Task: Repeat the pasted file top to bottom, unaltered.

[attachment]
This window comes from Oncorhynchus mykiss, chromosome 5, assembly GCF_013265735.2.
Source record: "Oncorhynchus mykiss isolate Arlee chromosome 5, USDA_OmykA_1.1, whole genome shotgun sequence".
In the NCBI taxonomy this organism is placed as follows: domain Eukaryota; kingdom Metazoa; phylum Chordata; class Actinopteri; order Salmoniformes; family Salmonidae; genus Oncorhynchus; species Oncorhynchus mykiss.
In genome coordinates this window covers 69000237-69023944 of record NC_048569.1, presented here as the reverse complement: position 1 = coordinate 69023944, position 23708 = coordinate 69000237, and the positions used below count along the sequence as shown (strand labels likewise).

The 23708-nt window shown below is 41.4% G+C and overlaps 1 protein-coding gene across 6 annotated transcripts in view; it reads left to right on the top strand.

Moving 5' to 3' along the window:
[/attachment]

This window comes from Oncorhynchus mykiss, chromosome 5, assembly GCF_013265735.2.
Source record: "Oncorhynchus mykiss isolate Arlee chromosome 5, USDA_OmykA_1.1, whole genome shotgun sequence".
In the NCBI taxonomy this organism is placed as follows: domain Eukaryota; kingdom Metazoa; phylum Chordata; class Actinopteri; order Salmoniformes; family Salmonidae; genus Oncorhynchus; species Oncorhynchus mykiss.
In genome coordinates this window covers 69000237-69023944 of record NC_048569.1, presented here as the reverse complement: position 1 = coordinate 69023944, position 23708 = coordinate 69000237, and the positions used below count along the sequence as shown (strand labels likewise).

The 23708-nt window shown below is 41.4% G+C and overlaps 1 protein-coding gene across 6 annotated transcripts in view; it reads left to right on the top strand.

Moving 5' to 3' along the window: